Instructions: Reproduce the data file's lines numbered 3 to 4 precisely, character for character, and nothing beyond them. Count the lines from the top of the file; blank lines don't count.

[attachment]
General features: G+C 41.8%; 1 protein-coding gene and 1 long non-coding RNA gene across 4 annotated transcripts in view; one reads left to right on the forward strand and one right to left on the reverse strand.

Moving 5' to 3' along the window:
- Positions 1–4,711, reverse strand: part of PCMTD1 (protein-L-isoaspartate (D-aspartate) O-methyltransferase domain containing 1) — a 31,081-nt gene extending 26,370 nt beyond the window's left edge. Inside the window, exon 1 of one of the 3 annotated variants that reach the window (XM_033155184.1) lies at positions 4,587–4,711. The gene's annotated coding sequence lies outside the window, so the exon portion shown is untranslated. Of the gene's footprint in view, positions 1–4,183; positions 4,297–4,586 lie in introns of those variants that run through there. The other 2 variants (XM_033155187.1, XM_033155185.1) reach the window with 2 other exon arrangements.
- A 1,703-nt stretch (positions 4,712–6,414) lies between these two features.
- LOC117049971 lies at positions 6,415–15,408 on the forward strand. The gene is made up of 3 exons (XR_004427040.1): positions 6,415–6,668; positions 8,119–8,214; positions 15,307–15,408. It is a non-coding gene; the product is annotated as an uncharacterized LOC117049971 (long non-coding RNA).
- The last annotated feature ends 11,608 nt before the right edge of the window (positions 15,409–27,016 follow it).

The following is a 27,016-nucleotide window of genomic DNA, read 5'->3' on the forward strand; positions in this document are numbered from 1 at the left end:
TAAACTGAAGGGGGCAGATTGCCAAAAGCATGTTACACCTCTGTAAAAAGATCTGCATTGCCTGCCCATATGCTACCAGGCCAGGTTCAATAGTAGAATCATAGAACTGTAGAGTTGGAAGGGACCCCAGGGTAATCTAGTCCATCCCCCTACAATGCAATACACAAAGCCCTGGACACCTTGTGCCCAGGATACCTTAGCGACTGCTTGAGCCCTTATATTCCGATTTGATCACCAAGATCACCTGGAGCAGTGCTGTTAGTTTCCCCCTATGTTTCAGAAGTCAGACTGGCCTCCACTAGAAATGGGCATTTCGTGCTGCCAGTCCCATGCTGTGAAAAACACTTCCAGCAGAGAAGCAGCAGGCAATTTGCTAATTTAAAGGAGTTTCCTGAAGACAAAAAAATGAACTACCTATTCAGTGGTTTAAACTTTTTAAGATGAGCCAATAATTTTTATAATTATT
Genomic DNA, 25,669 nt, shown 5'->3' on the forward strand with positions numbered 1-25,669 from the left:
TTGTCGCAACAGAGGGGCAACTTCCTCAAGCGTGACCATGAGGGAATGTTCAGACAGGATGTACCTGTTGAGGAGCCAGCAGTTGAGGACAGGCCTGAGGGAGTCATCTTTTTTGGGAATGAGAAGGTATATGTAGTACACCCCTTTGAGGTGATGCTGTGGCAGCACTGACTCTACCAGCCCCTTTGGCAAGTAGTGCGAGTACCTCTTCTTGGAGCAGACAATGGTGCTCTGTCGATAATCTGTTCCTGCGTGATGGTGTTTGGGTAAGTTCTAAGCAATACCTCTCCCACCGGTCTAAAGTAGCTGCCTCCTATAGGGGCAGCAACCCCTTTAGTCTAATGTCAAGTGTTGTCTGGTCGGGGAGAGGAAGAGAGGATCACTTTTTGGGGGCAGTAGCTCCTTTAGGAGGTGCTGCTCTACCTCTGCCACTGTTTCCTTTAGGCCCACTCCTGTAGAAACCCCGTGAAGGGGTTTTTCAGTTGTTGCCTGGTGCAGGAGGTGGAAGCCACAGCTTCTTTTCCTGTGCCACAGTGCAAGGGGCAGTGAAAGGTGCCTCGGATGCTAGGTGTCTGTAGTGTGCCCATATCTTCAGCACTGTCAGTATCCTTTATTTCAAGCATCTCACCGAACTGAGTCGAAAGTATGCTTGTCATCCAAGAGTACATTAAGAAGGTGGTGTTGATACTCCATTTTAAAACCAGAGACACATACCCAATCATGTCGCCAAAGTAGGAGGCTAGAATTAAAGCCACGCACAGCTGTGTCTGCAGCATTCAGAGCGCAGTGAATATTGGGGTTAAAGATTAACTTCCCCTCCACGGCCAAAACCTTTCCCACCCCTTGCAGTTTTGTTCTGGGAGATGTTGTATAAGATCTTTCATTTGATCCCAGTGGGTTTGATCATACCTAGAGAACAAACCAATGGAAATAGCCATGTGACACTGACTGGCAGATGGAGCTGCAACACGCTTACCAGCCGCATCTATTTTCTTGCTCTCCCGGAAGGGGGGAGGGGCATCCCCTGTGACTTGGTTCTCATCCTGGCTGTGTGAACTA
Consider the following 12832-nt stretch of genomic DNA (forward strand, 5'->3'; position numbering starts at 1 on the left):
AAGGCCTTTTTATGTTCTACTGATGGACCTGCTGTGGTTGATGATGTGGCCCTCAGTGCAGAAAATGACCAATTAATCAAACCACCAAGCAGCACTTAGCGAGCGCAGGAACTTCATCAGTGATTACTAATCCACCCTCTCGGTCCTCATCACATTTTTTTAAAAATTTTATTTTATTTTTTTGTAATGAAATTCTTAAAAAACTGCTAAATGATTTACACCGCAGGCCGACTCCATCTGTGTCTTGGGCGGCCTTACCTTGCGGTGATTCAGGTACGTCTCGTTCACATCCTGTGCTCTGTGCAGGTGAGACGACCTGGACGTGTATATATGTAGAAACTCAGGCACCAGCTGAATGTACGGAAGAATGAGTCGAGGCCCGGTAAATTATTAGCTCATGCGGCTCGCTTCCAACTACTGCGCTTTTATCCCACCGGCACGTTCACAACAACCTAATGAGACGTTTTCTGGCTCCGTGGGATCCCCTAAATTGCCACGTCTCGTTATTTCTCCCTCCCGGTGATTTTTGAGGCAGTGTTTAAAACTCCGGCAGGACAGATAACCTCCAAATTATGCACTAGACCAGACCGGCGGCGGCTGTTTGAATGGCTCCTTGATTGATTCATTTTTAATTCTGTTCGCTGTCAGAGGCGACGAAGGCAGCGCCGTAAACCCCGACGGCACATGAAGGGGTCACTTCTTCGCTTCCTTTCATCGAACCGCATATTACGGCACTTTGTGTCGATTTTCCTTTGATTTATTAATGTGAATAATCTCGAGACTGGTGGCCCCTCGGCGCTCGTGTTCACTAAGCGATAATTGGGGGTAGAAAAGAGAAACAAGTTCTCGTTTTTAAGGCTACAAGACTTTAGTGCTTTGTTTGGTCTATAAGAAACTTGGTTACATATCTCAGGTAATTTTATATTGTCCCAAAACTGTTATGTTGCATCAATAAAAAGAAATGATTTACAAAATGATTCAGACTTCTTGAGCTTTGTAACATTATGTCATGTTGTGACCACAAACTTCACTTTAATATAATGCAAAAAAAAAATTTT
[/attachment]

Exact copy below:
- Positions 1–4,711, reverse strand: part of PCMTD1 (protein-L-isoaspartate (D-aspartate) O-methyltransferase domain containing 1) — a 31,081-nt gene extending 26,370 nt beyond the window's left edge. Inside the window, exon 1 of one of the 3 annotated variants that reach the window (XM_033155184.1) lies at positions 4,587–4,711. The gene's annotated coding sequence lies outside the window, so the exon portion shown is untranslated. Of the gene's footprint in view, positions 1–4,183; positions 4,297–4,586 lie in introns of those variants that run through there. The other 2 variants (XM_033155187.1, XM_033155185.1) reach the window with 2 other exon arrangements.
- A 1,703-nt stretch (positions 4,712–6,414) lies between these two features.